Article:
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Oregon, Kentucky disputing adoption of 4-year-old girl in court

Oregon State Capitol. (KATU File Photo)
Oregon State Capitol. (KATU File Photo)
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PORTLAND, Ore. (AP) — Families in both Oregon and Kentucky are seeking to adopt a 4-year-old girl from southern Oregon, causing the states to dispute which has jurisdiction over her.

Oregon child welfare officials temporarily placed the Klamath Falls girl with her aunt and uncle in Kentucky two years ago.

The officials then decided last year that an Oregon family, unrelated to the child, could adopt Laila Sloan, The Oregonian/OregonLive reported on Wednesday.

Before the Oregon family could adopt, a Kentucky judge ruled that the uncle and aunt, James and Angela Sloan, could adopt her because their state has jurisdiction.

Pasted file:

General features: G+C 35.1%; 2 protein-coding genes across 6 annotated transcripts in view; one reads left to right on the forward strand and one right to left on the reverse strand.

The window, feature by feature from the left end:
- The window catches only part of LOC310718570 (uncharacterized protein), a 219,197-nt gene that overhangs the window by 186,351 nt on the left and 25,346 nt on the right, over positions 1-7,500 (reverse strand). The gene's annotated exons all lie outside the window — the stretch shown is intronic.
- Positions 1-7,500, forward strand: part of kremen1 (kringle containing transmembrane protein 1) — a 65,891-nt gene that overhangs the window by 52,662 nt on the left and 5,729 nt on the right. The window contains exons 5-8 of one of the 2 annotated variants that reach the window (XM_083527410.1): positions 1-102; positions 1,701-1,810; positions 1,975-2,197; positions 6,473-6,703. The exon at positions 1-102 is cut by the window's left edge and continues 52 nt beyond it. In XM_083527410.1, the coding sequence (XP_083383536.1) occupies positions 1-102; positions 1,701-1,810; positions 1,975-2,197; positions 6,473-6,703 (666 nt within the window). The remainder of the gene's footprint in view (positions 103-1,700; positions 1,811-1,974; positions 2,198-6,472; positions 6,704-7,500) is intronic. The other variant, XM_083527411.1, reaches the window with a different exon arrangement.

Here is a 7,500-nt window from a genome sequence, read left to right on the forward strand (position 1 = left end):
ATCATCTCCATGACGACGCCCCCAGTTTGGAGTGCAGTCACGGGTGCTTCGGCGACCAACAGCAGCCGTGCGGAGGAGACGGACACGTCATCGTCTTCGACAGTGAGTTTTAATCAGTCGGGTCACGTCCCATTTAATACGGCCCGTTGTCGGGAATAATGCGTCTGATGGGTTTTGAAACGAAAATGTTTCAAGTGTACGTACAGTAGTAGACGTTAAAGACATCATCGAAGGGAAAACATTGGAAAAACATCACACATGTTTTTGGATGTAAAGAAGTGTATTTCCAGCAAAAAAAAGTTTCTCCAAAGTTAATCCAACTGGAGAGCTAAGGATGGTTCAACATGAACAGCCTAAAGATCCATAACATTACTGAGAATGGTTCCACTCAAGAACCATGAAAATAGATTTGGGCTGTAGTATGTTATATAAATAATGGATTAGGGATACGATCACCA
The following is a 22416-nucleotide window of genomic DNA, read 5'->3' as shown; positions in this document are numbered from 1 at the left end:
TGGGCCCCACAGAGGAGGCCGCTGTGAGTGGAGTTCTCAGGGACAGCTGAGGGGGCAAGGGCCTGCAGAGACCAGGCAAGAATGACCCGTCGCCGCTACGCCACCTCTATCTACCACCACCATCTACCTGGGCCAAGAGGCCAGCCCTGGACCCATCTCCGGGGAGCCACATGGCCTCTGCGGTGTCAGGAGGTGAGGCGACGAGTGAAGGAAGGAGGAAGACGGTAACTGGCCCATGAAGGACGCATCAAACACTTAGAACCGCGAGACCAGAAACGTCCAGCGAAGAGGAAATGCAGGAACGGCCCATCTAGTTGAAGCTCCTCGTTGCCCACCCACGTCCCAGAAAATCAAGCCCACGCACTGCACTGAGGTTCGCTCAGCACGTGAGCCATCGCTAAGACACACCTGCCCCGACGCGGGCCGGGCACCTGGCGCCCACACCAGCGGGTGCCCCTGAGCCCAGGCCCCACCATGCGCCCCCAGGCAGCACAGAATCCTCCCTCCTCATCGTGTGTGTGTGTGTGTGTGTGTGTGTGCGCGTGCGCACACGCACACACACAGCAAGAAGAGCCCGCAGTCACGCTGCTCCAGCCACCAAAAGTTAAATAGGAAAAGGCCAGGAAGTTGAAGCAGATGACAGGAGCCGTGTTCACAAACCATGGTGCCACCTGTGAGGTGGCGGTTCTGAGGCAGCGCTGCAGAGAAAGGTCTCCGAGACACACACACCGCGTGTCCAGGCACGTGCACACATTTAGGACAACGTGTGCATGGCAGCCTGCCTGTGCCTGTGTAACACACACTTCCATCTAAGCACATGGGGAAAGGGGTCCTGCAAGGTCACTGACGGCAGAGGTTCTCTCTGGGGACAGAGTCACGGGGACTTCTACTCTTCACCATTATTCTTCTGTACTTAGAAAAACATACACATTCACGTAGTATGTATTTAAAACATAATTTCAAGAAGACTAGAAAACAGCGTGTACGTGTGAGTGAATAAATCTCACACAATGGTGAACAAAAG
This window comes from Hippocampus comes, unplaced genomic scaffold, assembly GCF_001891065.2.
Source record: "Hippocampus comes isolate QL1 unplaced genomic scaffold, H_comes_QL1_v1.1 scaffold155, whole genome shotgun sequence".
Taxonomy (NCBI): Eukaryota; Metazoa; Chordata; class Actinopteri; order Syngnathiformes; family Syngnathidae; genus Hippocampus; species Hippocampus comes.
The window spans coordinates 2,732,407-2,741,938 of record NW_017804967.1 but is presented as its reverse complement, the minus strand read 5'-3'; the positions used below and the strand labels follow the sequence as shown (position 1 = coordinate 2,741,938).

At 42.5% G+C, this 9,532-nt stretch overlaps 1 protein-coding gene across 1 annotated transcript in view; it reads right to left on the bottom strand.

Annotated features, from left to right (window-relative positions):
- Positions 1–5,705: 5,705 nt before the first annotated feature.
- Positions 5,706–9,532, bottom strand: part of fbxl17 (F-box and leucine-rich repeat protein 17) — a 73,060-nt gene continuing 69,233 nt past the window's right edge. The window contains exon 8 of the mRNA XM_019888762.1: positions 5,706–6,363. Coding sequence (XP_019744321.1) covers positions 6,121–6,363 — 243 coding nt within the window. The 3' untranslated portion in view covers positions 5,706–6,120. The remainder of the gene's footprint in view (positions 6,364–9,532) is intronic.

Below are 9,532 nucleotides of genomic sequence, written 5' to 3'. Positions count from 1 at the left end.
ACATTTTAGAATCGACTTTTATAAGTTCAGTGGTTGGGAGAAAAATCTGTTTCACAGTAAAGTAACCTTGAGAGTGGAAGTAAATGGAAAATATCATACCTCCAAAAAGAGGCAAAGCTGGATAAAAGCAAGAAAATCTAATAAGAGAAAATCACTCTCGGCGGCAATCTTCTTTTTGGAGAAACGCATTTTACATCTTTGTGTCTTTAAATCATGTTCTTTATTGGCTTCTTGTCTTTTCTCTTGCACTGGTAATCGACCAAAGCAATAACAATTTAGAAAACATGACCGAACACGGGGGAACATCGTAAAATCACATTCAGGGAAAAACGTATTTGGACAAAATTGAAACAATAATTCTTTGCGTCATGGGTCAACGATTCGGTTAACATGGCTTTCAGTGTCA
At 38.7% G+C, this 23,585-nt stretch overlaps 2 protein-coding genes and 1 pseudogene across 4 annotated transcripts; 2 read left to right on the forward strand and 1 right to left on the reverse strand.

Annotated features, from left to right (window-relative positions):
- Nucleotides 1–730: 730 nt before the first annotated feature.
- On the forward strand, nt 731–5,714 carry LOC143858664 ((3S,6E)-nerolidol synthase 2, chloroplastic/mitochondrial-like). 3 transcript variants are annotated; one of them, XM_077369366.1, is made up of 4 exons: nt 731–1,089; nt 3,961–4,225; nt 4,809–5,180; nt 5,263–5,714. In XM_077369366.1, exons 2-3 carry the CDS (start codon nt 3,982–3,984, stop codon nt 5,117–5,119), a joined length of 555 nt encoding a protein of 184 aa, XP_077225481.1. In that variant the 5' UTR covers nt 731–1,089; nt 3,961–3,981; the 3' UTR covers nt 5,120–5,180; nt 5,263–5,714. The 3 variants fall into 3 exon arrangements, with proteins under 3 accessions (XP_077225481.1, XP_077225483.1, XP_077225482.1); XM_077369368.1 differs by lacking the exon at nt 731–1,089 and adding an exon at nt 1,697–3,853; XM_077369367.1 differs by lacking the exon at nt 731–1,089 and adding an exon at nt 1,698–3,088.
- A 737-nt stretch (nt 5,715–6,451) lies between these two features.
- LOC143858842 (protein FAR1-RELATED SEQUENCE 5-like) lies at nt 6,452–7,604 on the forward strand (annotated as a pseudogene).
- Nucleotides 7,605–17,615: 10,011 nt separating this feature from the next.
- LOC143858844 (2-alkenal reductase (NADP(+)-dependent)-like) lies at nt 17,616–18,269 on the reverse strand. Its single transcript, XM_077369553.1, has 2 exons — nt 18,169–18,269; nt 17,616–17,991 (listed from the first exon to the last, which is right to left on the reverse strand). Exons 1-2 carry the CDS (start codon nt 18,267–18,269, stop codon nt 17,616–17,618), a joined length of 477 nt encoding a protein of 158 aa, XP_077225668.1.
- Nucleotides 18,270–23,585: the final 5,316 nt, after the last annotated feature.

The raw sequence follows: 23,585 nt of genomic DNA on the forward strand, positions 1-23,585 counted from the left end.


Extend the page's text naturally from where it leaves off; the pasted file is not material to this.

Richard Garbutt, an Oregon attorney assigned to represent the girl, said the state is fighting the Kentucky decision. The state wants to avoid setting the precedent of allowing another state to claim authority over Oregon foster children temporarily placed out of state, he said.

Oregon currently has 349 children placed with foster families in other states and 37 in out-of-state residential facilities, according to the state human services agency.

The Oregon family was chosen by state child welfare officials to adopt the girl's baby brother. An older brother lives in Oregon as well.

The Sloans hired lawyers in both states to fight for adoption rights.

The Oregon Department of Justice hired a Kentucky lawyer to challenge that state's jurisdiction, Garbutt said.


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Information from: The Oregonian/OregonLive,

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